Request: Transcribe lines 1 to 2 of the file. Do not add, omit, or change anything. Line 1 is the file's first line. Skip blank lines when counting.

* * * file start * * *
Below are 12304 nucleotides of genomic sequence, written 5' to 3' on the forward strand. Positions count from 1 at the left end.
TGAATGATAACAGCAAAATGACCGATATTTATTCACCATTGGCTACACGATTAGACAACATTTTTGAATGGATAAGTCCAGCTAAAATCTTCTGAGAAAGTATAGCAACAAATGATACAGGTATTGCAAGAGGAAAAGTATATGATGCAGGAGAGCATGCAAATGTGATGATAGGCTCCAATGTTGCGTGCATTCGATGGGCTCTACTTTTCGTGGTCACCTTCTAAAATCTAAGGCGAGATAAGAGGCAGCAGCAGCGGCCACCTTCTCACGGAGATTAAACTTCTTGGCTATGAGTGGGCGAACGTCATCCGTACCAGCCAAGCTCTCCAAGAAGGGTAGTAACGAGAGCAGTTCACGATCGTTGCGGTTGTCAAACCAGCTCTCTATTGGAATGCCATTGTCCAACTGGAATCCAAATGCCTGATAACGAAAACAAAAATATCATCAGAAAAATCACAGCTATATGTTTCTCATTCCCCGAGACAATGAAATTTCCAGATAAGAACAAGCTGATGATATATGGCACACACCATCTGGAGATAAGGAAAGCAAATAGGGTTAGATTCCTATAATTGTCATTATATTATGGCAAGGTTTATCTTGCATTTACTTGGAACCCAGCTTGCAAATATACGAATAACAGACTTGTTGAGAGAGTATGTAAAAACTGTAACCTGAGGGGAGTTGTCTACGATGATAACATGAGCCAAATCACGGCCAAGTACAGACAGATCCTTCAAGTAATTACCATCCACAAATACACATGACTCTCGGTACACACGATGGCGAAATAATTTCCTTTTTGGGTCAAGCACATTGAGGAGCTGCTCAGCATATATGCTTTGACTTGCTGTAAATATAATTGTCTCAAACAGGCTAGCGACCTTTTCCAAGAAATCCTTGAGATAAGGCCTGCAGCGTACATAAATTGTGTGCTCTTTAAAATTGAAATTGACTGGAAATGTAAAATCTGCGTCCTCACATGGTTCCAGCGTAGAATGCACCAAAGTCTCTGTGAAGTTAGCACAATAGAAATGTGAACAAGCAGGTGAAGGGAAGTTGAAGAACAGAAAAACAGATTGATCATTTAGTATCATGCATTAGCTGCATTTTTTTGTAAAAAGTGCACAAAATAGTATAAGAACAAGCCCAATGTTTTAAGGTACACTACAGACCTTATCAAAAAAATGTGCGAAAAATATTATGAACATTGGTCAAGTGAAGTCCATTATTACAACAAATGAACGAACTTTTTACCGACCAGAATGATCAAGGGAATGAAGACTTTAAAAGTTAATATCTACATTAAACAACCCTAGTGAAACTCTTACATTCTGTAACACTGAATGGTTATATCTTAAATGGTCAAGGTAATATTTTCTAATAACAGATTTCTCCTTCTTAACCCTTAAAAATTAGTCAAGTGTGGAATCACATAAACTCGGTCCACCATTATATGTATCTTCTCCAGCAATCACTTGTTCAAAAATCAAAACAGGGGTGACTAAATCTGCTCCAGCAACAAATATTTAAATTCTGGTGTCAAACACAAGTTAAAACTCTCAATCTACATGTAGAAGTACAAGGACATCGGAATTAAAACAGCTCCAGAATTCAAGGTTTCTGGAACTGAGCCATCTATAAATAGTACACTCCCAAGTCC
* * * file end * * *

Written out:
Below are 12304 nucleotides of genomic sequence, written 5' to 3' on the forward strand. Positions count from 1 at the left end.
TGAATGATAACAGCAAAATGACCGATATTTATTCACCATTGGCTACACGATTAGACAACATTTTTGAATGGATAAGTCCAGCTAAAATCTTCTGAGAAAGTATAGCAACAAATGATACAGGTATTGCAAGAGGAAAAGTATATGATGCAGGAGAGCATGCAAATGTGATGATAGGCTCCAATGTTGCGTGCATTCGATGGGCTCTACTTTTCGTGGTCACCTTCTAAAATCTAAGGCGAGATAAGAGGCAGCAGCAGCGGCCACCTTCTCACGGAGATTAAACTTCTTGGCTATGAGTGGGCGAACGTCATCCGTACCAGCCAAGCTCTCCAAGAAGGGTAGTAACGAGAGCAGTTCACGATCGTTGCGGTTGTCAAACCAGCTCTCTATTGGAATGCCATTGTCCAACTGGAATCCAAATGCCTGATAACGAAAACAAAAATATCATCAGAAAAATCACAGCTATATGTTTCTCATTCCCCGAGACAATGAAATTTCCAGATAAGAACAAGCTGATGATATATGGCACACACCATCTGGAGATAAGGAAAGCAAATAGGGTTAGATTCCTATAATTGTCATTATATTATGGCAAGGTTTATCTTGCATTTACTTGGAACCCAGCTTGCAAATATACGAATAACAGACTTGTTGAGAGAGTATGTAAAAACTGTAACCTGAGGGGAGTTGTCTACGATGATAACATGAGCCAAATCACGGCCAAGTACAGACAGATCCTTCAAGTAATTACCATCCACAAATACACATGACTCTCGGTACACACGATGGCGAAATAATTTCCTTTTTGGGTCAAGCACATTGAGGAGCTGCTCAGCATATATGCTTTGACTTGCTGTAAATATAATTGTCTCAAACAGGCTAGCGACCTTTTCCAAGAAATCCTTGAGATAAGGCCTGCAGCGTACATAAATTGTGTGCTCTTTAAAATTGAAATTGACTGGAAATGTAAAATCTGCGTCCTCACATGGTTCCAGCGTAGAATGCACCAAAGTCTCTGTGAAGTTAGCACAATAGAAATGTGAACAAGCAGGTGAAGGGAAGTTGAAGAACAGAAAAACAGATTGATCATTTAGTATCATGCATTAGCTGCATTTTTTTGTAAAAAGTGCACAAAATAGTATAAGAACAAGCCCAATGTTTTAAGGTACACTACAGACCTTATCAAAAAAATGTGCGAAAAATATTATGAACATTGGTCAAGTGAAGTCCATTATTACAACAAATGAACGAACTTTTTACCGACCAGAATGATCAAGGGAATGAAGACTTTAAAAGTTAATATCTACATTAAACAACCCTAGTGAAACTCTTACATTCTGTAACACTGAATGGTTATATCTTAAATGGTCAAGGTAATATTTTCTAATAACAGATTTCTCCTTCTTAACCCTTAAAAATTAGTCAAGTGTGGAATCACATAAACTCGGTCCACCATTATATGTATCTTCTCCAGCAATCACTTGTTCAAAAATCAAAACAGGGGTGACTAAATCTGCTCCAGCAACAAATATTTAAATTCTGGTGTCAAACACAAGTTAAAACTCTCAATCTACATGTAGAAGTACAAGGACATCGGAATTAAAACAGCTCCAGAATTCAAGGTTTCTGGAACTGAGCCATCTATAAATAGTACACTCCCAAGTCC